Boards have no easy task in shaping and monitoring culture. The following questions can help boards review their approach:

  • Does our Code of Conduct and other relevant policies clearly state that the school deplores all forms of harassment and discrimination, including sexual harassment, and will act on breaches?
  • What is the evidence that our staff know how to report and respond to sexual harassment (e.g. training summaries, staff consultations)?
  • Is a critical review of school culture a regular feature at board and relevant committee meetings?
  • How can we ensure our view of the school’s culture is informed by regular interactions with staff across the organisation and not just by the principal?
  • Which non-financial metrics could we track to illuminate culture? Examples could include:
    • responses to questions such as, “How comfortable are you to speak up about issues that concern you?” posed in regular staff surveys
    • number and types of formal and informal complaints as recorded in the complaints register
    • number and reasons for staff departures as identified in exit interviews
    • number and types of workers’ compensation claims.

Above all, boards are expected to model positive behaviour standards in all their professional and personal interactions and critically examine whether the principal’s “tone from the top” is commensurate with the desired culture.

All schools aim to provide a positive, respectful and productive learning environment for their students. Achieving this goal requires staff members who feel safe within a respectful and harassment-free workplace. Boards that continually review their approach to shaping a positive culture can maximise their impact on the learning environment to the benefit of all.

Recommended further reading: Managing Culture: A Good Practice Guide.

Board Chair Interview

Steve Laughton

Chair Moreton Bay Birali Steiner School Association Inc.
On the board since June 2020 | Chair since September 2020

What excites you about your school?

Birali Steiner School is a relatively young school, having opened its doors in 2013. It is exciting to participate in the growth of the school. There is a need for more Steiner schools in Australia to meet increased demand by parents, and I am excited that we are providing this kind of education in the Moreton Bay and Caboolture area.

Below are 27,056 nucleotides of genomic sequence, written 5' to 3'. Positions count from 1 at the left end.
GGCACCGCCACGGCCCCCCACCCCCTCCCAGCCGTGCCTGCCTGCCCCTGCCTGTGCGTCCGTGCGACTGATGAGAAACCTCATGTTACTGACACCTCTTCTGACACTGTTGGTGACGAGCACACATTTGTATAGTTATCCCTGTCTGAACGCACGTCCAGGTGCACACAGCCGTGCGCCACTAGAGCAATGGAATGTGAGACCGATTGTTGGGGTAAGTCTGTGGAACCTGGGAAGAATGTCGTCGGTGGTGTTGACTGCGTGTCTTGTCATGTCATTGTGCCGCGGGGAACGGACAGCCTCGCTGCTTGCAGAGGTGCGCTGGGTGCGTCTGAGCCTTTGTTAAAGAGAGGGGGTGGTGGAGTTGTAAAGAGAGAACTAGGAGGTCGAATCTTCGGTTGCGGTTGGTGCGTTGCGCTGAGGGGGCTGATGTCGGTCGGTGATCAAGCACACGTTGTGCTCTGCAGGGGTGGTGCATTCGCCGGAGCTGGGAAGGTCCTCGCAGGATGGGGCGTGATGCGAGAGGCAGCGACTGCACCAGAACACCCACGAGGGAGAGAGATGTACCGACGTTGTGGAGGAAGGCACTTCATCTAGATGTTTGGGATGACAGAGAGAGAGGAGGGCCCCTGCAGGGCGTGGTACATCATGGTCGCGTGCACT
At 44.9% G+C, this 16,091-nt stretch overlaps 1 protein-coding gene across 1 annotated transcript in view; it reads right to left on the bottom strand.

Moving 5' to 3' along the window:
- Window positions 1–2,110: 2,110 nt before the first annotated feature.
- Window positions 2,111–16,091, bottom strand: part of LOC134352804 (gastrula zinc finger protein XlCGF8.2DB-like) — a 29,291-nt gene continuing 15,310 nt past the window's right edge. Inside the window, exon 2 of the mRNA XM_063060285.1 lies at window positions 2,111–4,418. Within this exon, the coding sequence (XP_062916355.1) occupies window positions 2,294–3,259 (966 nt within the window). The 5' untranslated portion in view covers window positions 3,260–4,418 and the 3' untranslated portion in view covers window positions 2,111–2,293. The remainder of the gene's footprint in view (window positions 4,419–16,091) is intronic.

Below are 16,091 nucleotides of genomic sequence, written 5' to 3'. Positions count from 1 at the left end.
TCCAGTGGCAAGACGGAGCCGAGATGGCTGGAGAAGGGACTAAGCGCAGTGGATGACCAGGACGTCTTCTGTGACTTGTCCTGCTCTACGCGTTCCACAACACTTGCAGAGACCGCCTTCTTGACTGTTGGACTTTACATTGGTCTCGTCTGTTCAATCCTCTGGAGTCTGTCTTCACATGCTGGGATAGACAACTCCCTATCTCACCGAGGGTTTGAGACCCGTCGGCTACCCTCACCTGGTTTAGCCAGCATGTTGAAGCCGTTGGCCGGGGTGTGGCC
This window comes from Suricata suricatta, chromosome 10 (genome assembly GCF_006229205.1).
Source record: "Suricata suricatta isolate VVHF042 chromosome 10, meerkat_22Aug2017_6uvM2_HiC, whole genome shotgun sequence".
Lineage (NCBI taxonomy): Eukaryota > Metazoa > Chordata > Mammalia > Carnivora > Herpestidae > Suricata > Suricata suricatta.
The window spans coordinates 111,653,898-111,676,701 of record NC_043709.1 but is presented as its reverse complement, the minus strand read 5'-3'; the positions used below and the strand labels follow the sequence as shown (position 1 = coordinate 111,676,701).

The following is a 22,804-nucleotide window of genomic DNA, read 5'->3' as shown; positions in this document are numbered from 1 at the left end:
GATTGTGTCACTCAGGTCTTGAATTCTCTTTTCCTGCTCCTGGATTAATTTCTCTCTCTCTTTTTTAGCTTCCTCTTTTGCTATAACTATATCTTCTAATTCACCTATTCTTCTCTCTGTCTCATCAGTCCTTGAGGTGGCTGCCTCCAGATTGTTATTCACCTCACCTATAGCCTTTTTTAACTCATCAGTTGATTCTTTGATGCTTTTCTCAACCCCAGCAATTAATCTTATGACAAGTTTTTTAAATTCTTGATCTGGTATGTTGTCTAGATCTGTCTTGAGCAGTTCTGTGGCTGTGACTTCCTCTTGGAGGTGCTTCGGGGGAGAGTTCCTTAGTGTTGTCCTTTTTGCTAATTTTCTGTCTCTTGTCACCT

What prompted you to become a board member?

I was first approached by the then principal to join the board. He knew I had previous school governance experience as well as leadership experience of another Steiner school. I thought that I could add value to the school and saw this as an opportunity to give back to an important cause within the community.

How would you describe an effective board?

An effective board is made up of directors with a cross-section of skills relevant to the school at a particular time in its development. Its directors are on the board because they are willing to serve and put in the effort required to fulfil their duties. I also believe that an effective board should adopt a continuous improvement philosophy to increase its own standards and keep current. This sets a culture of continuous improvement from the top, starting with the leadership team. Finally, I think an effective school board keeps the school’s educational philosophy and the students at the heart of its decision-making process.

What is your advice for new school board members?

It’s very rewarding to serve on a school board and schools are in need of skilled directors. The first step for new board members is to understand their obligations as a director. They need to step into the role with their eyes wide open. They need to be carefully reading all board papers and adopt an inquisitive mindset until they are satisfied that they have an accurate picture of the school. This mindset ensures they maintain an appropriate level of engagement with their role and helps them make informed decisions.

Which topics and issues should be on school board agendas in 2021?

I see succession planning for both board directors and senior leaders as particularly important given the challenges of recruiting for these positions. Another issue is to constantly review how we can build a continuous improvement philosophy into the culture of the board. Boards should also be able to clearly articulate their appetite for risk. Finally, the topic of innovation in education should be on board agendas – they should stay abreast of trends and developments in the education sector.